I had the great fortune of working with three very accomplished futurists in the production of our upcoming course titled: Reimagining the Future – A Journey through the Looking Glass. SAP’s Susan Galer interviewed these futurists in support of the course launch on May 23rd. The SAP Post provides a glimpse into the course, with thoughts from futurists and industry leaders. Here are several quotes from the post.
The driverless car is one of many emerging future scenarios that drive multiple paradigm shifts. As these shifts converge, they intensify the critical need for leaders to think differently about a world where the future arrives faster than people think. This speed is unappreciated, undermining the levels of urgency required to survive in this exponential age. I sat with Chunka Mui recently to discuss these shifts, using the driverless car to explore the challenges of our emerging future.
Chunka Mui is the managing director of the Devil’s Advocate Group, a consulting group that helps organizations design and stress test their innovation strategies. As a consultant on strategy and innovation, Mr. Mui has spent considerable time analyzing the driverless car scenario. He asked a question in his book The New Killer Apps about autonomous vehicles and what happens if traffic accidents are reduced by 90% as Google predicts. This simple question makes visible the broad and deep implications of these future scenarios. As society responds to their implications, new ecosystems emerge that alter our world. In this case, the driverless car is one of numerous components of an emerging mobility ecosystem that is defined by the responses that are playing out right now.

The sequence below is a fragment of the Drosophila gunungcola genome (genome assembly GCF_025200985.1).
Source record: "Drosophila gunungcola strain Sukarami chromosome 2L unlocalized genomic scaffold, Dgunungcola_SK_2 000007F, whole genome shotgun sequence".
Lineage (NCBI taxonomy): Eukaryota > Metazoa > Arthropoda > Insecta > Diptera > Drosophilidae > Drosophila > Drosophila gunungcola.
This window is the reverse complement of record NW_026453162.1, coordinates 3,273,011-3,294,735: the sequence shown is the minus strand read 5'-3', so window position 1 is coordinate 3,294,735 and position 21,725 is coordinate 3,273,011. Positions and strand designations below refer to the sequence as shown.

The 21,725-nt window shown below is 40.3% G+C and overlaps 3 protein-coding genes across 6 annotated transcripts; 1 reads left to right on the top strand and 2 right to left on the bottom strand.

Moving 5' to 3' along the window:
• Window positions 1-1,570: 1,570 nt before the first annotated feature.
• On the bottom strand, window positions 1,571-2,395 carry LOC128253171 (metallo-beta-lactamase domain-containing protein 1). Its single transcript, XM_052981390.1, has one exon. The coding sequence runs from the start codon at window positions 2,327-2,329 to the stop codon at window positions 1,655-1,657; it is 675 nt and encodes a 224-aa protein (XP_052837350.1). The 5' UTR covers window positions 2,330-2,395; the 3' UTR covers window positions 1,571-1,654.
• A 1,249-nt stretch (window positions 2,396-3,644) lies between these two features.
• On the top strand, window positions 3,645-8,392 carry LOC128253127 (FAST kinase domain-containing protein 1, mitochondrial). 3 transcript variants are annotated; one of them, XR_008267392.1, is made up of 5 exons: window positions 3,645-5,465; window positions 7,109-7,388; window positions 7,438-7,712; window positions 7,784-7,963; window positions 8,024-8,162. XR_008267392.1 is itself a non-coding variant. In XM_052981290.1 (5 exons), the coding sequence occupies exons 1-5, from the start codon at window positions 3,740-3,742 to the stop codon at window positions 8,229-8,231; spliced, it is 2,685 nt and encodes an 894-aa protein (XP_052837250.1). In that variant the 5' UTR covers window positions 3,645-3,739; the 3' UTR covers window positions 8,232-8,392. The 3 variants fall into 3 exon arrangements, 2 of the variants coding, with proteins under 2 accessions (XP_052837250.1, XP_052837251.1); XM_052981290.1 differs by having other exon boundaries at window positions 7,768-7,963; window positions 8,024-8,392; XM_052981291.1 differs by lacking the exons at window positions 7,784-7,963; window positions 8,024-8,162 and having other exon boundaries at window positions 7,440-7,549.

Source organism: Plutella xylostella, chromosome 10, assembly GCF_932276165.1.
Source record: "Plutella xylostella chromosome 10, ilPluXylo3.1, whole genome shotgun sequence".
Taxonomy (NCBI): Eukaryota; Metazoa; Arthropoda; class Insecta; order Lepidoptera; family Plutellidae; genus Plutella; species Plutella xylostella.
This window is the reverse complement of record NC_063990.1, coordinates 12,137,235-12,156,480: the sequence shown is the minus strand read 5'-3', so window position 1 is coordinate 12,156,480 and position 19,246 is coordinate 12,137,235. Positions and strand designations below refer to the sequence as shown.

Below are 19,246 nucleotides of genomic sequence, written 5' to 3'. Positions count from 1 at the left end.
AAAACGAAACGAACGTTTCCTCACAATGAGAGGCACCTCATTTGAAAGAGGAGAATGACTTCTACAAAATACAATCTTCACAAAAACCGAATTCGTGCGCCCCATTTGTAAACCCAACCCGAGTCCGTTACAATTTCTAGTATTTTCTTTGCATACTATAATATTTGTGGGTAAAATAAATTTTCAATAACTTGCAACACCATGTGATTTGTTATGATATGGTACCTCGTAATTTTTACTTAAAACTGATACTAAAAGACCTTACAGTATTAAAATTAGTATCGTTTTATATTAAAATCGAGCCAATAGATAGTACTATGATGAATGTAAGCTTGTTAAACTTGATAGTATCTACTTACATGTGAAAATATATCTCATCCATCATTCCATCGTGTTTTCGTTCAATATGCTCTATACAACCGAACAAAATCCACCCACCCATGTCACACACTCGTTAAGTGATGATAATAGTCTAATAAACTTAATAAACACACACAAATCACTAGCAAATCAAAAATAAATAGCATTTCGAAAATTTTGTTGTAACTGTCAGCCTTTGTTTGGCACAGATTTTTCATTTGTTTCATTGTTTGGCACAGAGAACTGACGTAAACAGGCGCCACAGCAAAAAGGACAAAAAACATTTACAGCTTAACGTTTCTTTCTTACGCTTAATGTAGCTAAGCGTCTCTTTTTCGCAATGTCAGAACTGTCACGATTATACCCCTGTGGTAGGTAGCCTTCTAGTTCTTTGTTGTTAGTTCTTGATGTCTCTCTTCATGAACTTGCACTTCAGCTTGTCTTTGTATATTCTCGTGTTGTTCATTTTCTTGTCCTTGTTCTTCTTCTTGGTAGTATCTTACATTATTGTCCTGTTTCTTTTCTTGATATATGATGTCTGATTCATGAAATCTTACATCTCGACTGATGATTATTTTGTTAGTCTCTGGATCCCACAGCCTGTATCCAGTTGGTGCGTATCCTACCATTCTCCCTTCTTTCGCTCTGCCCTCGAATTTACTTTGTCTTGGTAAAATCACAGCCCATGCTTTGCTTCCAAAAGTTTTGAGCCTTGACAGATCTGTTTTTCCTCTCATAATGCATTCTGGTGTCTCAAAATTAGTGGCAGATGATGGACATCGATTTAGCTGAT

I will share insights from our interview in a series of posts, starting with this one. In this segment of the interview, Mr. Mui and I discussed the growing need to rehearse the future.
At a recent news conference, U.S. federal transportation officials described Talking Cars and their ability to avoid deadly crashes by seeing it coming before you do. The U.S. government will likely require automakers to equip new vehicles with technology that lets cars warn each other if trouble lies ahead. A radio signal would continually transmit a vehicle’s position, heading, speed, and other information. Your vehicle would receive the same information back from other cars, and the on board computer would alert its driver to an impending collision. Alerts would come in varying forms: a flashing message, an audible warning, or a driver’s seat that rumbles. Some systems might even automatically brake to avoid an accident if that option is included. Examples of what the technology enables:
“The pace of innovation is about to surge – and more powerfully than ever before”
That sentiment comes straight from a new book titled: The New Killer Apps: How Large Companies Can Out-Innovate Start-Ups. As obvious as that statement seems, many leaders still act as if nothing is really changing – or any impact to their business is too far into the future to worry. This well written book focuses on the problem with this kind of thinking. Anyone that has worked in a corporate setting will resonate with the challenges identified in this book. Behavior at every level of an organization is the biggest obstacle to innovation and the identification of what the authors call “Doomsday Scenarios”. Most of us are familiar with traditional company politics and turf-driven behaviors. The authors conclude as I have, that most bias in an organization goes toward keeping the status quo.